City taking a closer look at water meters

An RFP for a consultant study is being issued

Timmins council is exploring the cost of water meters. 

Tuesday, council asked staff to see how much it would cost for a consultant to do a cost-benefit analysis for water meters. 

Currently, most residents are on a fixed bill that is determined by the number of bedrooms in a house. This year’s water and sewer rate hike was approved earlier this year and will see the average rate (based on a five-room house) increase $50 — $21 for water and $29 for sewer. 

At that meeting, KPMG’s Oscar Poloni laid out the water and sewer rate challenges the city is facing.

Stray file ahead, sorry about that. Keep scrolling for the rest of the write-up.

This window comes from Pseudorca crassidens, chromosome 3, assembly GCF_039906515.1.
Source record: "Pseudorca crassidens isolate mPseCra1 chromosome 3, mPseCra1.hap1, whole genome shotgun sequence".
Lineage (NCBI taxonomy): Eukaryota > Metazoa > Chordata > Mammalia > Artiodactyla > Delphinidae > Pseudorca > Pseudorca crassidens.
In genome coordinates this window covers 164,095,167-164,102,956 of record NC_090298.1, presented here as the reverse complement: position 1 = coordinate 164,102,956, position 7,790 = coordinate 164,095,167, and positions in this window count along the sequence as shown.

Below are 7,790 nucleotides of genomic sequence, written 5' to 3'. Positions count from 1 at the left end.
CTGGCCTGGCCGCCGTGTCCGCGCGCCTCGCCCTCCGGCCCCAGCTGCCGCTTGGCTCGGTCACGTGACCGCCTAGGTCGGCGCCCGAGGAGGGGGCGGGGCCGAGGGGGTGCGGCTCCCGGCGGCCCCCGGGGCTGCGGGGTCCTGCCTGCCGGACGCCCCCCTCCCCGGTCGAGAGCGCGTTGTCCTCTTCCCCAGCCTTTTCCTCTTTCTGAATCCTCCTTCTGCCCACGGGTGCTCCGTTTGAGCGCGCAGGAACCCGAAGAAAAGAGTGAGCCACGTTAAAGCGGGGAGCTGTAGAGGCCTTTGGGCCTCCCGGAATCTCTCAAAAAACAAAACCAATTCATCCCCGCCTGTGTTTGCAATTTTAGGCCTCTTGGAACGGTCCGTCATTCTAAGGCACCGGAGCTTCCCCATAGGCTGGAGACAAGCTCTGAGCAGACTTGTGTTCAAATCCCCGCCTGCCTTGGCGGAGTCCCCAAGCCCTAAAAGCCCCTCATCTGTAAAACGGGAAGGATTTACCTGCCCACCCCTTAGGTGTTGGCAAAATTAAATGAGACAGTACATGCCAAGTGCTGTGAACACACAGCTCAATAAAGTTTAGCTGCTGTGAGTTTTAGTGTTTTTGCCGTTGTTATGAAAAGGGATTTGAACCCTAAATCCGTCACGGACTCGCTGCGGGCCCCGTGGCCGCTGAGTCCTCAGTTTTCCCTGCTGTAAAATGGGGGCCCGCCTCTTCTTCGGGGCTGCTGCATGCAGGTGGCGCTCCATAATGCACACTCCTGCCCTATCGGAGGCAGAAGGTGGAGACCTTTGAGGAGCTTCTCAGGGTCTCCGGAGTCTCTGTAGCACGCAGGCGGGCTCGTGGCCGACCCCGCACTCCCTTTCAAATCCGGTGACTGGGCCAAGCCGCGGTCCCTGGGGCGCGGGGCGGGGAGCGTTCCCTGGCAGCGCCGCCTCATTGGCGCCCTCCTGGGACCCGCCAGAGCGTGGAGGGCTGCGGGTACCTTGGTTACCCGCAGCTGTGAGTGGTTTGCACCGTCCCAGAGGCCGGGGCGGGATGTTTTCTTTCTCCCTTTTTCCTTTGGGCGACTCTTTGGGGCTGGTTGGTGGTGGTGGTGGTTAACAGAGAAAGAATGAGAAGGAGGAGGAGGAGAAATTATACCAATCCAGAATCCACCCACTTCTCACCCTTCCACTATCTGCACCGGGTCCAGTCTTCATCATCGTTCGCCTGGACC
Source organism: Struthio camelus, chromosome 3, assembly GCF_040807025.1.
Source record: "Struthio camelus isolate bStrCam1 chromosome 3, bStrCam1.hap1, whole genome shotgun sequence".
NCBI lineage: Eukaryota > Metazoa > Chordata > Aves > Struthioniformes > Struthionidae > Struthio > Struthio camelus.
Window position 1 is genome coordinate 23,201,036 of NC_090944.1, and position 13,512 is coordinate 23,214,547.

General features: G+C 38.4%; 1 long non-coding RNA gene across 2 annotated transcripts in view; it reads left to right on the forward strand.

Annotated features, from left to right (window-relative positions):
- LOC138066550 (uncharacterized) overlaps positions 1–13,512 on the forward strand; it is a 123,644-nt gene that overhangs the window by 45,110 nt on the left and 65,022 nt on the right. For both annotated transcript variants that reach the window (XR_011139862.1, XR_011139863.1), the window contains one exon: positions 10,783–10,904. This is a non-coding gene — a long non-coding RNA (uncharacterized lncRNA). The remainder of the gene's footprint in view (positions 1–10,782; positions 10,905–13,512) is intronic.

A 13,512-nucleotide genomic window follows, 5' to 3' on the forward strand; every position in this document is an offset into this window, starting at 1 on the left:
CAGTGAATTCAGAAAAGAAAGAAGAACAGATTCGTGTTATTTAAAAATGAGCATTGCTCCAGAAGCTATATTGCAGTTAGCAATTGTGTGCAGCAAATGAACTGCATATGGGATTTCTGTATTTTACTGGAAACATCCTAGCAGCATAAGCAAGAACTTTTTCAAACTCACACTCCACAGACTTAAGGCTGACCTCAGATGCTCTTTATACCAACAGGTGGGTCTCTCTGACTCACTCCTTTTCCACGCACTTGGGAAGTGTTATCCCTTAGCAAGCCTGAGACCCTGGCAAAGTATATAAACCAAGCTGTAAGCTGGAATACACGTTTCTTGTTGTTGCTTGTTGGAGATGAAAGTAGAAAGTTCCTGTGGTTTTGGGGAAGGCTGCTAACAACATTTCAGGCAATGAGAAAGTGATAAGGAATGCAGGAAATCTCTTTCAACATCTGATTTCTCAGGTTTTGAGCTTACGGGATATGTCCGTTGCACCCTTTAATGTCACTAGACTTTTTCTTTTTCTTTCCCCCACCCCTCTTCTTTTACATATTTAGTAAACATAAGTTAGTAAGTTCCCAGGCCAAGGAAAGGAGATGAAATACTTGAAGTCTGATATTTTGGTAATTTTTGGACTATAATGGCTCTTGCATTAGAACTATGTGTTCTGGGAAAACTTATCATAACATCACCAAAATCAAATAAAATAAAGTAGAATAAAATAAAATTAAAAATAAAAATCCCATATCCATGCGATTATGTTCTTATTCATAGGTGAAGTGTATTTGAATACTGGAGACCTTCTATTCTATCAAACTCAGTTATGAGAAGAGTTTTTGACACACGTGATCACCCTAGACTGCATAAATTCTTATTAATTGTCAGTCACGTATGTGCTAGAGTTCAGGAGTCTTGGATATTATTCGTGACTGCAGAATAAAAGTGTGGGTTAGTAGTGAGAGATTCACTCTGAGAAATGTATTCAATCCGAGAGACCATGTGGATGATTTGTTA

The report noted that relying on flat-rate structure instead of meters “impacts operational effectiveness and public policy objectives.”

Coun. Cory Robin called for the water meter analysis at this week’s council meeting. 

Based on the KPMG report, he said “it was fairly obvious that it’s underfunded and there’s a deficit there of about $20 million.”

He noted there is always reluctance to raise water bills. With a flat rate, he said there is no reward for conservation, no consideration of family size, and no relief for people on a fixed income.

Director of public works and engineering Pat Seguin said a request for proposal (RFP) can be issued for a water meter study. Those bids would be brought to council for approval.

“I have contacted the engineers from Sudbury, Sault Ste. Marie, North Bay, and have got some responses on the implementation of their water meters,” said Seguin.